The new Siemens HQ in Milan, which opened its doors in March 2018, was built on a site where the multinational already had an office building, which was known as the “Leonardo” Building. This part of North-eastern Milan, formerly home to a strip of suburban industrial sites, is located near the edge of another area set for a major reconversion of abandoned industrial premises: the town of Sesto San Giovanni. As part of the company’s strategy of “humanizing” its workplaces, environments, rooms and offices by naming them after leading lights in the sciences, innovation and creativity, the new building is named the “Galileo” Building. The company’s approach is a symbolic acknowledgement of the contribution these people have made to scientific and technical knowledge, drawing a link between today’s working environment and the historical path of progress. The substantial site houses a large number of people: the urban facilities envisaged under the town plan and the site space management plan include sports amenities, parking spaces, open green areas, and a future urban park. The intrinsic value of a site that opens itself up to the city is apparent right from the far-reaching significance of its underlying concepts: reformulating the workspace in relation to the city; pursuing architectural principles to generate dialogue between the elements of sustainability, rational design and construction-related processes; and the consequent wellbeing of the resulting spaces. That the building forges a new relationship with the city is evident from an early, symbolic choice: at the very start of on-site work, a huge Daniel Libeskind sculpture (“Ali”) was installed outside the entrance to the office building. One of four that Siemens commissioned Libeskind to create for the 2015 Milan International Expo, this and the other sculptures were originally sited within the Expo perimeter, at the junction between the Cardo and the Decuman avenues. The work generates recognizable value as a monumental “urban” addition. By embracing its function as signage and conveying visual meaning, art allows the surrounding open space to be perceived and experienced as a space we can use, traverse, and generally make available to the public. Architecture is a pro-active participant in this innovative process, both from the standpoint of the project’s rationality and how the interior space has been divided up. Adopting the new conception of work Siemens espouses, the company strives to focus on the value of interpersonal relations by structuring work and interior space in a less hierarchical way. The handling and growth of wellbeing in internal spaces (as a broad concept) is a corollary to this leading-edge approach, through careful use of natural materials and a connotation of environments that tend to unify the concepts of familiarity and space functionality. This approach continues outside the complex, where sports facilities are on offer for urban-scale use. The new headquarters project follows the plot’s rectangular shape in a logical conformation and progression. The building tends towards linearity and simplicity, its façade characterized by a horizontal progression that bears out the general approach of avoiding hierarchical accents in the complex’s volumetric conformation. The resulting building is a paean to regularity in design. For the most part, the building presents four floors above ground, plus a one-floor basement. It is built out of reinforced concrete. The façades are geometrically-defined and regular. These compositional criteria foster optimal control of factors such as solar exposure, thermal load and natural lighting of internal spaces via active and passive systems. On the ground floor, the façade is predominantly divided up into transparent portions, triggering a relief-based relationship between interior and exterior. Opaque zones of dark grey grès create variation in the façade’s layout. Horizontal bands prevail on the upper floors, with a hallmark linear correlation between the opaque zones – manifesting the building’s horizontality – and the interspersed, variable rhythm of the glazed zones, which also feature full-height elements near the corners to add dynamism. Set between the southern and eastern prospects, the corner entrance enjoys a relationship with the external sculpture. A subtraction of volumes from the building carves out a landmark that is also a transitional zone, open and yet protected by an overhanging canopy. Flow regulation, reception, orientation and waiting are all concentrated in the entrance space, an environment where the design is characterized by elegant, welcoming and soft forms. These characteristics impact how the working space on the upper floors is organized in different ways: wide open tracts of multifunction floorspace stimulate interpersonal relations and sharing, supplemented by “private” confidential office space and meeting rooms. The internal space has been arranged to integrate the company’s guiding principles, the architectural project and Lombardini22’s planning work. The northern elevation presents a marked volumetric distribution. The new Siemens HQ complex is a large E-shaped building, with a regular volume of four floors above ground, integrated by two linked buildings which can be used as conference space, be internally divided in other ways and used a canteen. This design approach adds two internal green courtyards, a space further enhanced though an “organically-conformed” design, highlighting correlations between the interior and exterior at ground floor level, and creating a refined place for exchange and interchange in this expression of leading-edge office building architecture and design.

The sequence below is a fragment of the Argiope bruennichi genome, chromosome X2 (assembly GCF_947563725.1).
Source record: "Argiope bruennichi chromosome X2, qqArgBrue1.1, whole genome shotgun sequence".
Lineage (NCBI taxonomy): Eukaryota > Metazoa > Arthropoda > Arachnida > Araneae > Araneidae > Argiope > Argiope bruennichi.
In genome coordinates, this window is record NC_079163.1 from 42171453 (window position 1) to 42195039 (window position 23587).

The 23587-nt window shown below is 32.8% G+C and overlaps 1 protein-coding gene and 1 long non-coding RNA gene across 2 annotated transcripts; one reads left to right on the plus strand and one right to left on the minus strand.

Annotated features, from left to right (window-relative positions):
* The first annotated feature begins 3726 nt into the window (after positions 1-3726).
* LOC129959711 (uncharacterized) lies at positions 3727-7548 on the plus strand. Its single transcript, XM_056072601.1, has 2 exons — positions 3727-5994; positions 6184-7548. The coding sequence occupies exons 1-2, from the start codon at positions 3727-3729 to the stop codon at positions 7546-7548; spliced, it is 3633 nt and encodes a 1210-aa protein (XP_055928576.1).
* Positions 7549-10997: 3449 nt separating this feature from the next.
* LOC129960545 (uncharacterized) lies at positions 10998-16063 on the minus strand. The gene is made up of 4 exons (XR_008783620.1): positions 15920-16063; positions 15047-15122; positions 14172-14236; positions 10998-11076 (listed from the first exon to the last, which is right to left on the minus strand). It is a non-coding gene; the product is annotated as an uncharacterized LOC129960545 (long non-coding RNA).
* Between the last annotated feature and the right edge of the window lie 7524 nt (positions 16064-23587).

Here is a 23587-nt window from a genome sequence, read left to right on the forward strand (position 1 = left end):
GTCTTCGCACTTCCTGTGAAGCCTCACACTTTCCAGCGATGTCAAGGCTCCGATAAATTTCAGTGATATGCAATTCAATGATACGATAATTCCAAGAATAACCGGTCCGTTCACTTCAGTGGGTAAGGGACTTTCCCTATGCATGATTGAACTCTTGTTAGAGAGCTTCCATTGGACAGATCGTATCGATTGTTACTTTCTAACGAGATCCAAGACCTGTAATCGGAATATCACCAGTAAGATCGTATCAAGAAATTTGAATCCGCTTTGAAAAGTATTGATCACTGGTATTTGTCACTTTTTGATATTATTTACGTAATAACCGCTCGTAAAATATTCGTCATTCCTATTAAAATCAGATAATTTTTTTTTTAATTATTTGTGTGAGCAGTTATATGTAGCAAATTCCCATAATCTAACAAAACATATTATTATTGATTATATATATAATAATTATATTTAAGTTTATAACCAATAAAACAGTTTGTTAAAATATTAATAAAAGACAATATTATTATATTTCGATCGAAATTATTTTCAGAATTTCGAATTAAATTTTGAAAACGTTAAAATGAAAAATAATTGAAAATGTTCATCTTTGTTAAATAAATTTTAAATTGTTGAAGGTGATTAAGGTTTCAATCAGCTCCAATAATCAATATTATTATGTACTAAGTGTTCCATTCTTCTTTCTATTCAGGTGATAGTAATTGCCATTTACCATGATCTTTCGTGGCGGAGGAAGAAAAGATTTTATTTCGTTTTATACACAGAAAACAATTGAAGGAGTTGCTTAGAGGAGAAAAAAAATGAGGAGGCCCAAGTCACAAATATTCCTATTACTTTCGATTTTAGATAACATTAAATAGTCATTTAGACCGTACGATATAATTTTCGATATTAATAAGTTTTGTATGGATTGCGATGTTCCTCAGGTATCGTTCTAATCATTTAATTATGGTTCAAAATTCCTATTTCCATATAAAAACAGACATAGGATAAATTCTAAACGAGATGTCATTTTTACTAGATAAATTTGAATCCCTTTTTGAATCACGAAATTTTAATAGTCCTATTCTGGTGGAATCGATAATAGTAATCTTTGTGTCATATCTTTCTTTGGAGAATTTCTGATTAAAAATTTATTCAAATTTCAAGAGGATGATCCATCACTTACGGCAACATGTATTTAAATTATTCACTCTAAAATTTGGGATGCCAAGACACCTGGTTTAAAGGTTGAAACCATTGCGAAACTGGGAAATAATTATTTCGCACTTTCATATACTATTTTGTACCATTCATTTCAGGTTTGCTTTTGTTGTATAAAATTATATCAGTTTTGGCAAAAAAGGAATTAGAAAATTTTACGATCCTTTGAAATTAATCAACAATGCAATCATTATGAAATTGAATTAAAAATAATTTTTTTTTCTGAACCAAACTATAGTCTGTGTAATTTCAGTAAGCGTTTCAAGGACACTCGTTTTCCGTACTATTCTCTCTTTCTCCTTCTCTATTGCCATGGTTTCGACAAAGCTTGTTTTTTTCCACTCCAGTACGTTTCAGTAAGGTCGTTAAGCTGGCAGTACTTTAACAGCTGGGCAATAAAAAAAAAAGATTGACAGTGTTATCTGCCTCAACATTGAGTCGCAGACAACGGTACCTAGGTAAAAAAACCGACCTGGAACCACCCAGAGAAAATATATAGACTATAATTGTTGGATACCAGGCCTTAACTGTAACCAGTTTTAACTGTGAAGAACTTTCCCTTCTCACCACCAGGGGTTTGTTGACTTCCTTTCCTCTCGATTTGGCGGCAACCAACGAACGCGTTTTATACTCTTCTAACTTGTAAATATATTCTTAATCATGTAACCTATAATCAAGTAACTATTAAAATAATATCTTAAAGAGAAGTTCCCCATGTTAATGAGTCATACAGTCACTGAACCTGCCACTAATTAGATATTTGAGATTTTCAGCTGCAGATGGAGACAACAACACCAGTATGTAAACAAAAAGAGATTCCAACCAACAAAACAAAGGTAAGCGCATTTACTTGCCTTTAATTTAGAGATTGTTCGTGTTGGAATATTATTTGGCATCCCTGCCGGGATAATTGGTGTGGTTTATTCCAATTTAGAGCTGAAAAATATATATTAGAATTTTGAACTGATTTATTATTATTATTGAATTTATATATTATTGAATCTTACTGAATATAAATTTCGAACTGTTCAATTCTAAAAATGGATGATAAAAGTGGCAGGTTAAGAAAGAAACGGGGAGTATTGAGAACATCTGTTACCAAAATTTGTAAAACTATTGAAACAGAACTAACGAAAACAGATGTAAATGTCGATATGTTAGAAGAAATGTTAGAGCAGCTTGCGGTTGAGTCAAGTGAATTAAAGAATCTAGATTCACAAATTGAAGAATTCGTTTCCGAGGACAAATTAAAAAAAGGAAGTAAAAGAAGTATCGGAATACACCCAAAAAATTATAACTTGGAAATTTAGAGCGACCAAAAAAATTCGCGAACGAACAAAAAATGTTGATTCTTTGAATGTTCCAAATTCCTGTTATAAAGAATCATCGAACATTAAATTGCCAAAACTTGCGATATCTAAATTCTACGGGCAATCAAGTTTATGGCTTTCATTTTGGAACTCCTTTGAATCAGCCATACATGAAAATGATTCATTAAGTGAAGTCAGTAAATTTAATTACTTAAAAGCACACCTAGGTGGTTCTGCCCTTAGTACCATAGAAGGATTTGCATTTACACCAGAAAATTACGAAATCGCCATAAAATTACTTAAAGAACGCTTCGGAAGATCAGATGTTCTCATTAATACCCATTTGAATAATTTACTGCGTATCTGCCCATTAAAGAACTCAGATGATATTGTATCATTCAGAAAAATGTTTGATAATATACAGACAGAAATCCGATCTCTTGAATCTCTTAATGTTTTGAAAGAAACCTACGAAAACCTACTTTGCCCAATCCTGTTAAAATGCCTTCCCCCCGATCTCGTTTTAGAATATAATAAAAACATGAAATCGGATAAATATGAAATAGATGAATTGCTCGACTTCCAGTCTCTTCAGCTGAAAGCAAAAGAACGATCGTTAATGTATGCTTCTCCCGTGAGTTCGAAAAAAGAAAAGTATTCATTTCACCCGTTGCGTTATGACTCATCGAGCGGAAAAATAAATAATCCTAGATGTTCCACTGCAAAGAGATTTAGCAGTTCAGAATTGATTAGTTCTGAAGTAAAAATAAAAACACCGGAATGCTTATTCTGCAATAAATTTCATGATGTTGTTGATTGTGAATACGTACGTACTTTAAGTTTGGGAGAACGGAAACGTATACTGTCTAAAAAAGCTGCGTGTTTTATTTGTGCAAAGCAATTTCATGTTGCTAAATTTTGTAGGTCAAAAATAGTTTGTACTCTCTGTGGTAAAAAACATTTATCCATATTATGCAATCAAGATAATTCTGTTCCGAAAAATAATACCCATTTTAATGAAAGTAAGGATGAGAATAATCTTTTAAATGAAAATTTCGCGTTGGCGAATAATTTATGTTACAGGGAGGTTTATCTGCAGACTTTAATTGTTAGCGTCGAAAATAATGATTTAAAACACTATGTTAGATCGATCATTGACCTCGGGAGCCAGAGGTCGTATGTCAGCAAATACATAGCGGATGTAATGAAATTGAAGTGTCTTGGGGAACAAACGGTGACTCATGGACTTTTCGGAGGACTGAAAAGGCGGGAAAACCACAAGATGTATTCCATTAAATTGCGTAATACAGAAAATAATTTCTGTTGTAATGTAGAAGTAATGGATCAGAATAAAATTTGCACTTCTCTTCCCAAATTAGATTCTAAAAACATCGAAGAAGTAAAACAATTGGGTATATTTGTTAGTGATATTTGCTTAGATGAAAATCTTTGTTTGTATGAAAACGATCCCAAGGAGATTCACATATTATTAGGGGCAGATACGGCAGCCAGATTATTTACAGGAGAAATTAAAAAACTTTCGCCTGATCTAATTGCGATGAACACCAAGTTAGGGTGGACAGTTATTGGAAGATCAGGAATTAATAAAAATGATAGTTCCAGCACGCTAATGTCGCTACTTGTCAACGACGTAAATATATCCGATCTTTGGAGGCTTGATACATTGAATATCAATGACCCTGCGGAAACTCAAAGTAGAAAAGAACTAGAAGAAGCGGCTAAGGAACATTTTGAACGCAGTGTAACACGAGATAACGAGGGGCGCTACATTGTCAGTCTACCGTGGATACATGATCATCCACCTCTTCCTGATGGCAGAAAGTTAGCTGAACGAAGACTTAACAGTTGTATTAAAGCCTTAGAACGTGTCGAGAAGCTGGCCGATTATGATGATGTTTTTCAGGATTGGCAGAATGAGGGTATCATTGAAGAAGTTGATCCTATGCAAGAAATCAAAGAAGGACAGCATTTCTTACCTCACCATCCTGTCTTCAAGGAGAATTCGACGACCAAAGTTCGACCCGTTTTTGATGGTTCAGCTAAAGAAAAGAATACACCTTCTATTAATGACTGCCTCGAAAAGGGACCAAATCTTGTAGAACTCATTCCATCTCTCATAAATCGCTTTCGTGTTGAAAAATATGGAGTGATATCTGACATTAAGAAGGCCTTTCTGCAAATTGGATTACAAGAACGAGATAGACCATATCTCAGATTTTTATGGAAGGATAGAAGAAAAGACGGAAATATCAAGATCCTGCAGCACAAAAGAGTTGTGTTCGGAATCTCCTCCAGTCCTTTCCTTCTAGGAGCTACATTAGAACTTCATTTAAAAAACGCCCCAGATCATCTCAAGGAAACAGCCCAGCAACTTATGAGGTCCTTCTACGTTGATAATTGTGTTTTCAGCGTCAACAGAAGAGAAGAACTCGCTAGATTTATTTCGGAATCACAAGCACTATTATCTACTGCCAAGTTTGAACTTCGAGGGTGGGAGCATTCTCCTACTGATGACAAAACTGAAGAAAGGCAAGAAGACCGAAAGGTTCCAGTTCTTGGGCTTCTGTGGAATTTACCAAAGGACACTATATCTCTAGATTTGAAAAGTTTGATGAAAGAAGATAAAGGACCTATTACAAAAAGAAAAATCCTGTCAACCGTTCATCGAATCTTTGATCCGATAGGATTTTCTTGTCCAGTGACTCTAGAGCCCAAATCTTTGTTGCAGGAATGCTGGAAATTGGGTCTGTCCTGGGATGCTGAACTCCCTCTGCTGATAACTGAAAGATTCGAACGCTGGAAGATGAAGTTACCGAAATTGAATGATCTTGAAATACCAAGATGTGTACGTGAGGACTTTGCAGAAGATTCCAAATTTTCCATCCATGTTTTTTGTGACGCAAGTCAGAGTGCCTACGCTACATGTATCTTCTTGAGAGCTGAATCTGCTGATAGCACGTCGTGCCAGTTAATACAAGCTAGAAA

Client: Siemens Spa Real Estate
Completion Date: February 2018
Gross Floor Area: 15.500 m2
Architect: Barreca & La Varra
Design Team: Claudio Barborini, Chiara Capponi, Luigi Tambuscio
Main Contractor: Impresa Percassi
Structural: Milan Ingegneria
Services: United Consulting
LEED: Deerns Italia
Fire System and Safety: Studiogamma
Green Design: AG&P greenscape
Interior Design: DEGW
Interior Flooring, Exterior Cladding: Cotto d’Este
Interior Cladding: Mirage
Electrical Fittings: Milani, Elettromeccanica Galli
Plant Equipment: Gianni Benvenuto
Photography: © Carola Merello